Coming in several months after GM had its racketeering lawsuit against Stellantis dismissed by a U.S. court of appeals, the Detroit-based automaker is now turning towards the U.S. Supreme Court for further review. This comes as GM has had multiple dismissals filed against its litigation.
According to a report by Detroit Free Press, GM originally filed the racketeering lawsuit against Stellantis – formerly known as FCA – back in late 2019 on charges that the automaker was paying off the UAW for preferential treatment in labor negotiations. Since then, GM’s case has been dismissed, appealed, and dismissed again.
“We are seeking Supreme Court review of the Sixth Circuit’s decision that would allow FCA to escape liability under the federal racketeering statute for the harm it inflicted on GM through its admitted corruption,” according to a statement from GM spokeswoman Maria Raynal.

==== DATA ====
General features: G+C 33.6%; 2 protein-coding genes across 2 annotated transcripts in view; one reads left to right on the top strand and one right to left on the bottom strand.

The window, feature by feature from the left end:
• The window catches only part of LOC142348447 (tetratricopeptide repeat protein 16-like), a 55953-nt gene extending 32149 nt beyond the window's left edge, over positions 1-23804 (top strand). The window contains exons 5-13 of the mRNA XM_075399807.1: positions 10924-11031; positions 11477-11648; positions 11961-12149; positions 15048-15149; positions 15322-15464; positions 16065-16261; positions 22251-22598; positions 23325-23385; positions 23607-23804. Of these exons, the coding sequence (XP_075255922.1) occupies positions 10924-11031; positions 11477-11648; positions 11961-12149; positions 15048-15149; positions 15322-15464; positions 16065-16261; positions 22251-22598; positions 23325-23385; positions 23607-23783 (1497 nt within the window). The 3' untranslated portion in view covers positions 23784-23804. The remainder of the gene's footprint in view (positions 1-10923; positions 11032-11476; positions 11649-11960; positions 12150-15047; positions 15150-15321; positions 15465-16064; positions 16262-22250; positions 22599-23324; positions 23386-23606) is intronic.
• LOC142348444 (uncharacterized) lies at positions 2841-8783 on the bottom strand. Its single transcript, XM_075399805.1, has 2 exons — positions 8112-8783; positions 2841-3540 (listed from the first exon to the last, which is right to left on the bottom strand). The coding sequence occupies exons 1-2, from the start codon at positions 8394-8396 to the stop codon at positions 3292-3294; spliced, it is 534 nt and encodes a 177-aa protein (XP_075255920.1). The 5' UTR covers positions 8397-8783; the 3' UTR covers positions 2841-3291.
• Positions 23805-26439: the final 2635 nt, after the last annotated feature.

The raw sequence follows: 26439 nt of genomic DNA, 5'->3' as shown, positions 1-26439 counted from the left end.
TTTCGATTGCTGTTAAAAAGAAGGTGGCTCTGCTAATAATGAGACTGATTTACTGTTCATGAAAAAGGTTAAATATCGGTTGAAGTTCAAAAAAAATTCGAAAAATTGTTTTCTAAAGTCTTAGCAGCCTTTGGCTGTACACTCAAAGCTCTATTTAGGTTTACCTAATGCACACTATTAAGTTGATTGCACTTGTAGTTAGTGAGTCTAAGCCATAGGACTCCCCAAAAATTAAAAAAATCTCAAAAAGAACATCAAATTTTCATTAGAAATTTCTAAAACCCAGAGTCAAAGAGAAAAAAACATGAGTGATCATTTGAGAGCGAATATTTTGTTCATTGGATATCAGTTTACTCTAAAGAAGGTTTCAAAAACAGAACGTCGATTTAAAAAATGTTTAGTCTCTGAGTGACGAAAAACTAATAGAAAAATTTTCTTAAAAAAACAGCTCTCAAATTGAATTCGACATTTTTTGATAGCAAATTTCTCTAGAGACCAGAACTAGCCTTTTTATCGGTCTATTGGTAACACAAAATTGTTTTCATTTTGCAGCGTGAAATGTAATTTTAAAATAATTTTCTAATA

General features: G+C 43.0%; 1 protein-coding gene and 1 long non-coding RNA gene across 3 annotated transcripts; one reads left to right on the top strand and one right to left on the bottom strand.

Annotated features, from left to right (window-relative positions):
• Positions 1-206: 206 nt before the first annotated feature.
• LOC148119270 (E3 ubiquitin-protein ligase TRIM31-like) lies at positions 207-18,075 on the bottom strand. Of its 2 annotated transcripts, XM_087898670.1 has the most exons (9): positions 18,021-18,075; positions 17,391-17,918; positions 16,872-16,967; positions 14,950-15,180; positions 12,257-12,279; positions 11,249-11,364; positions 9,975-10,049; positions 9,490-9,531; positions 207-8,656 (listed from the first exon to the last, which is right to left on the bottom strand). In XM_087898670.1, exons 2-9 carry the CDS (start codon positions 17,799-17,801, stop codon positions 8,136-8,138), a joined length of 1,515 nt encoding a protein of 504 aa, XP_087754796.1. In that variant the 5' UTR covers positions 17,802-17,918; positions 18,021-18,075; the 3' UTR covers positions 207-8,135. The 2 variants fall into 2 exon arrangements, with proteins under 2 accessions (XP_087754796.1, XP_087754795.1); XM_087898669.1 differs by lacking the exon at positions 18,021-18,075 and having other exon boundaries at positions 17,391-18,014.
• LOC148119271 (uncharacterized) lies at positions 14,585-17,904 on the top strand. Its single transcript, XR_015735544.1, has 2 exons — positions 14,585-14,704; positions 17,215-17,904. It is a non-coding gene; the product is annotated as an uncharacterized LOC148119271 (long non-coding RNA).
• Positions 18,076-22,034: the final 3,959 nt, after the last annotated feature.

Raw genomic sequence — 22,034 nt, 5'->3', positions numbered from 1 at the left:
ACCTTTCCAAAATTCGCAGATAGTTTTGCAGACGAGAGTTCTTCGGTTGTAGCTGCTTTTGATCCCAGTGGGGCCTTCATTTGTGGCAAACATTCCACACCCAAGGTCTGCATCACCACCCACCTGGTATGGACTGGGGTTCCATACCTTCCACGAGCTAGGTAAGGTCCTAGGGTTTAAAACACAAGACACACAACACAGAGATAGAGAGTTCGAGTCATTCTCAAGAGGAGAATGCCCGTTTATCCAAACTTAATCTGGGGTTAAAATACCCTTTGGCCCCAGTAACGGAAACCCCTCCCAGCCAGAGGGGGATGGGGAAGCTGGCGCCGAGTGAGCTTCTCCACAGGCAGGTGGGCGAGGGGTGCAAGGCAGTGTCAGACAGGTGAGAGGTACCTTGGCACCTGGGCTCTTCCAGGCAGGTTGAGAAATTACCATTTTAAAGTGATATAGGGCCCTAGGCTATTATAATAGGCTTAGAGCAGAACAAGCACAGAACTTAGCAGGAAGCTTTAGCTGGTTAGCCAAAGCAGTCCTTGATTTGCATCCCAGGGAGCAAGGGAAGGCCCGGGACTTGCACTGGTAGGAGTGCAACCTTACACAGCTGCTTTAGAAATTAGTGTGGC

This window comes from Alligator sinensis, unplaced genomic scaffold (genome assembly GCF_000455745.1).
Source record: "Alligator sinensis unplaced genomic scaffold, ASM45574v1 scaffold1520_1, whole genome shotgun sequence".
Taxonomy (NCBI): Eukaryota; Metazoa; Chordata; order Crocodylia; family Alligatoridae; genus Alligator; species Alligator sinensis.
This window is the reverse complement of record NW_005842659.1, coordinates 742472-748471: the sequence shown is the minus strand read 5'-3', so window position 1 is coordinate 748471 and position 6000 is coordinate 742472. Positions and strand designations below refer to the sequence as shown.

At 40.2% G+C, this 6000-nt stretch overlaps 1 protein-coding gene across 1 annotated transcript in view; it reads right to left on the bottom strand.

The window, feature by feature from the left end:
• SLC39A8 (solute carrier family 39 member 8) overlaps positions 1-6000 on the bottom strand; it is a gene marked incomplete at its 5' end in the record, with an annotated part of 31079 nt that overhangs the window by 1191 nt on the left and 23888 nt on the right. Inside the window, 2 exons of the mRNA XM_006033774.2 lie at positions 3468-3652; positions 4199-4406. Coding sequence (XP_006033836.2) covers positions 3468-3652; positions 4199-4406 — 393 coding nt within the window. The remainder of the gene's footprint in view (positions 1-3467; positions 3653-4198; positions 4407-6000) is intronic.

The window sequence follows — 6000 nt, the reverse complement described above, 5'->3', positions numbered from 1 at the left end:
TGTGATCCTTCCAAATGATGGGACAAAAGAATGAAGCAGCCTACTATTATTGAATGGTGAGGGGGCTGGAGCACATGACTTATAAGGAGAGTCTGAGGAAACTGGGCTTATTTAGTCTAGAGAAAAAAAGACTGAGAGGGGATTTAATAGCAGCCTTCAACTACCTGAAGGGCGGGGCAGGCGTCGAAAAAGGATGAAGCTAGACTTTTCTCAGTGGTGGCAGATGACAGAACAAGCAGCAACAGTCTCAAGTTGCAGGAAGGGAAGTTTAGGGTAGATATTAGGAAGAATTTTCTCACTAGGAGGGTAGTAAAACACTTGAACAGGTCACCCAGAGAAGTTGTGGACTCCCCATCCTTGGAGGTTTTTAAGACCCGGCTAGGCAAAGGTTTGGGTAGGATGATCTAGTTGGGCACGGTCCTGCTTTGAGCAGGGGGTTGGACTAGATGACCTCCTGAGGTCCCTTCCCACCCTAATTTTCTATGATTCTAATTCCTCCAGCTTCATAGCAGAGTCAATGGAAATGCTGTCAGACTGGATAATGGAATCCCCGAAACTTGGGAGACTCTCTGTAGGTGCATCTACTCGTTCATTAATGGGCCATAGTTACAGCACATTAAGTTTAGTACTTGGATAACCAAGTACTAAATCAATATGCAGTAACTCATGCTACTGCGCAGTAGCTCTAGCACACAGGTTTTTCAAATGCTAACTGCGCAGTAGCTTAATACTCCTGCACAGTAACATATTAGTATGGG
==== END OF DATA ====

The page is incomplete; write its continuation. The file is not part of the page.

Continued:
In a statement to the U.S. Supreme Court, a GM filing said “As the sordid details of the scheme unfolded, it became increasingly clear that FCA’s corruption had not only benefitted FCA but directly harmed GM, both by ensuring that GM would consistently be denied concessions the UAW gave to FCA, and by corrupting the pattern-bargaining process to force GM to shoulder more than $1 billion in labor costs above what it would have expended absent FCA’s racketeering.”
In response, Stellantis continues to deny any wrongdoing. “As we have said from the date this lawsuit was filed, it is meritless and we will continue to defend ourselves vigorously and pursue all available remedies in response to this groundless lawsuit,” according to a statement from Stellantis spokeswoman Shawn Morgan.
At this time, it’s currently unknown how quickly new decisions will be made regarding the lawsuit.
It’s worth noting that former GM Motors board member Joe Ashton was a centerpiece in FCA-UAW controversy. Ashton pleaded guilty to charges that he was paid off by FCA to provide information and intel on GM’s operations. Stellantis maintains FCA’s position, likening the accusations to that of the plot of a “third-rate spy movie.”